October is a significant month for mental health. This year World Mental Health Day is on 10th October and the theme is mental health in an unequal world. In Australia for the past few years October has also been a month to promote sobriety and is referred to as Ocsober.
Using alcohol to excess is not the only bad habit that humans have. I am encouraging readers of this article to reflect on whether you have any bad habits and would you like to stop these? Could you use October as a starting point to develop good habits?
Let’s be honest. Change is not easy but is possible. As humans we are habituated and ritualistic. We become used to doing things a certain way. Try this: cross your arms. Easy? Comfortable? I’m sure you answered yes. Now try crossing your arms the other way around. Most of you would have found this difficult, needed to really think about what you were doing. The result is that it was less, if not absolutely uncomfortable.
When we try to change a habit we often give up because it may be too difficult, it may be too uncomfortable and we need to think about what we are doing. BUT, if we persevere the new behaviour becomes easier and eventually becomes automatic. A new habit forms.
Bad habits can form because initially there is a feel good factor. There is a dopamine hit or an adrenaline rush. The brain remembers this and chases this with each subsequent engagement of the behavior.
As an example of a less serious bad habit: crave that chocolate or carb hit at 3 pm? The first few times it felt good. With increased use guilt kicks in, you may feel sick, you start to question why you did it as the slump starts and the feel good energy rush dissipates.
Bad habits are often due to a craving and the HALTS (hungry – emotional and/or physical, angry, lonely, tired, stressed). Just one of the HALTS can start a bad habit. Let’s go back to the chocolate bad habit and apply the principle. Didn’t eat lunch or didn’t eat mindfully and therefore left unsatisfied. Craving for food starts mid-afternoon. Feel hungry, irritated (another word for anger) due to lack of food, tired due to insufficient or lack of food intake earlier and stressed. What’s the quick fix? You guessed right, it’s chocolate.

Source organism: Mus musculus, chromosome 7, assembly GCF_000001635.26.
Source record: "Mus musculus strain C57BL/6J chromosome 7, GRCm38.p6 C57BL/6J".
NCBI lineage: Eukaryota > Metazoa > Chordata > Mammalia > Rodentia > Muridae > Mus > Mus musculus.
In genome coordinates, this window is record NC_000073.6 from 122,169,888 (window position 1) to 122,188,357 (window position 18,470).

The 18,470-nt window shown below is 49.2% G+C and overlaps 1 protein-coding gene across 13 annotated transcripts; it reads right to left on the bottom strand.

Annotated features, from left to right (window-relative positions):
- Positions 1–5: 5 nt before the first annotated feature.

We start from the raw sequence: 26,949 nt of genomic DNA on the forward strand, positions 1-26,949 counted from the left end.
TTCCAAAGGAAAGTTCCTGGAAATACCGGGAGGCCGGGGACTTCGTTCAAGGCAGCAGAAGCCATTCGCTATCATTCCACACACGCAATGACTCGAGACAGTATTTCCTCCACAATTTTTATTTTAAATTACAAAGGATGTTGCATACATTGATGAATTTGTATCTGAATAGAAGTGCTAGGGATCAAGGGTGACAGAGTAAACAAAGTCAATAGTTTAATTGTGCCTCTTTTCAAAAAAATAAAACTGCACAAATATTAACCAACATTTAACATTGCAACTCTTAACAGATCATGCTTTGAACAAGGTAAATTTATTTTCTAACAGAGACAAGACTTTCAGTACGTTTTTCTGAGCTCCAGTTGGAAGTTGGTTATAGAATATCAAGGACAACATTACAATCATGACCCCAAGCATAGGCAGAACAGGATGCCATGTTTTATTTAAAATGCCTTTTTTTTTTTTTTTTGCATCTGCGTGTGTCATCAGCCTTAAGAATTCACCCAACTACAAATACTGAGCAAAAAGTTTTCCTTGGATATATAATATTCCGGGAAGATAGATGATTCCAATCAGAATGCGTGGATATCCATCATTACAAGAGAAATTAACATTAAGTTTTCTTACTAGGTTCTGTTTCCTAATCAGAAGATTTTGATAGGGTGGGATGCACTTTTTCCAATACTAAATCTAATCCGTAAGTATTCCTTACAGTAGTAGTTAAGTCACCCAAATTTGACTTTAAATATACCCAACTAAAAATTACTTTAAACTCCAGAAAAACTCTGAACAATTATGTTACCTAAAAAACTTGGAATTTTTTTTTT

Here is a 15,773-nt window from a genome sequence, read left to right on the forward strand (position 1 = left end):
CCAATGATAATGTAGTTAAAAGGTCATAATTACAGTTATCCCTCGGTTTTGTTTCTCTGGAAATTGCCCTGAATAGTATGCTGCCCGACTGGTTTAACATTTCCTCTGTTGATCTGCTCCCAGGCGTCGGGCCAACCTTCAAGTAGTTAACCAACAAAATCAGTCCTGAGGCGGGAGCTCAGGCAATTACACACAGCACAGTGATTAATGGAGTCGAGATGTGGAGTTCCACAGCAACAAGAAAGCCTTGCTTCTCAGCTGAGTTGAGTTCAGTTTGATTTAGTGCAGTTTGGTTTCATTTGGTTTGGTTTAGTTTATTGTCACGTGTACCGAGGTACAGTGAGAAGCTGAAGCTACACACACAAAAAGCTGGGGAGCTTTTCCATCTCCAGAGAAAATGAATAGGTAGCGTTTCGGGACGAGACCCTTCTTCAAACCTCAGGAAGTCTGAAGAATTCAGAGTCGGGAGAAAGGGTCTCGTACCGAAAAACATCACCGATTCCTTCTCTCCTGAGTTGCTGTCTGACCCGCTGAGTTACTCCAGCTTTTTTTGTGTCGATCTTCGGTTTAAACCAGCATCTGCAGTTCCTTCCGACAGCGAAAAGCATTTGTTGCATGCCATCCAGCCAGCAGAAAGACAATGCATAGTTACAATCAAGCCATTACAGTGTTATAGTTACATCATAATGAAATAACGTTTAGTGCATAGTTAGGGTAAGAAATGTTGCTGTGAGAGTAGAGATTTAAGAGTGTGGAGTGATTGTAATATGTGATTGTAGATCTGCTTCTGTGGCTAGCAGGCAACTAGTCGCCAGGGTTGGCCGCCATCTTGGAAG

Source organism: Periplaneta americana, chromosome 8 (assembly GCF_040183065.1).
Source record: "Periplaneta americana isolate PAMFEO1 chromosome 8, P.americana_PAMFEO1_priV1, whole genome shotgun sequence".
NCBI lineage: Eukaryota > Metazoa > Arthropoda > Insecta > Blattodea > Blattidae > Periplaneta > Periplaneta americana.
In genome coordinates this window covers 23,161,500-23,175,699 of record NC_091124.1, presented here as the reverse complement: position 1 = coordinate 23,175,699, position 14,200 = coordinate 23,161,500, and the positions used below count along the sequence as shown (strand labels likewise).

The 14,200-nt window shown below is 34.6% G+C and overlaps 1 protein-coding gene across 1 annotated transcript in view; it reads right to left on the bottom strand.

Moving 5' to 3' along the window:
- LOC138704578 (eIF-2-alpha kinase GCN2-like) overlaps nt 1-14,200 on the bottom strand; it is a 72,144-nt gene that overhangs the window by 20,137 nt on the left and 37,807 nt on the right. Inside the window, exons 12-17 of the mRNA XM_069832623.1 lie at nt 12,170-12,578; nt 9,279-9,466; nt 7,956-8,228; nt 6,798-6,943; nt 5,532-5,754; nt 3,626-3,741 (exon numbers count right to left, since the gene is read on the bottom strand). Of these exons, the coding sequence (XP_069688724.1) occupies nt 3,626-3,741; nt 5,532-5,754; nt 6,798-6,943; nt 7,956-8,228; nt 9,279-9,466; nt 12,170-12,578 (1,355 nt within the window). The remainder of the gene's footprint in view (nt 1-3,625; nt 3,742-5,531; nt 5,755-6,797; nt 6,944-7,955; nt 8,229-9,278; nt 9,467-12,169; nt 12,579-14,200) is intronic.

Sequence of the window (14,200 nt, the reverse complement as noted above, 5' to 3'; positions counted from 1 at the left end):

Some bad habits can quickly become dangerous addictions. Most commonly these are alcohol dependence, drug (illicit, prescribed or over the counter) dependence and gambling. Like bad habits they begin with social or prescribed use. For some people they can then become addictive and eventually life threatening. These behaviours have the feel good factor initially as they mask pain (emotional or physical). Emotional pain is usually due to issues relating to attachment or abuse or trauma.
If you believe you or someone you know has an addiction or dependency issue please seek medical advice.
To change bad habits ask the following questions:
What is the habit? Why do I want to change it? How can I change it? Who can help me? When do I start?
It is hard to change an ingrained behavior especially on your own. Ensure you have support and set goals that are achievable. Changing habits take time as the brain is creating new neural pathways (neuroplasticity). It is easy to have a relapse, however, with support and encouragement you can be successful in creating good habits. Support is a key component in breaking bad habits.
Article Written by:
Allied Health Manager at Currumbin Clinic, Psychologist in clinical practice for over 25 years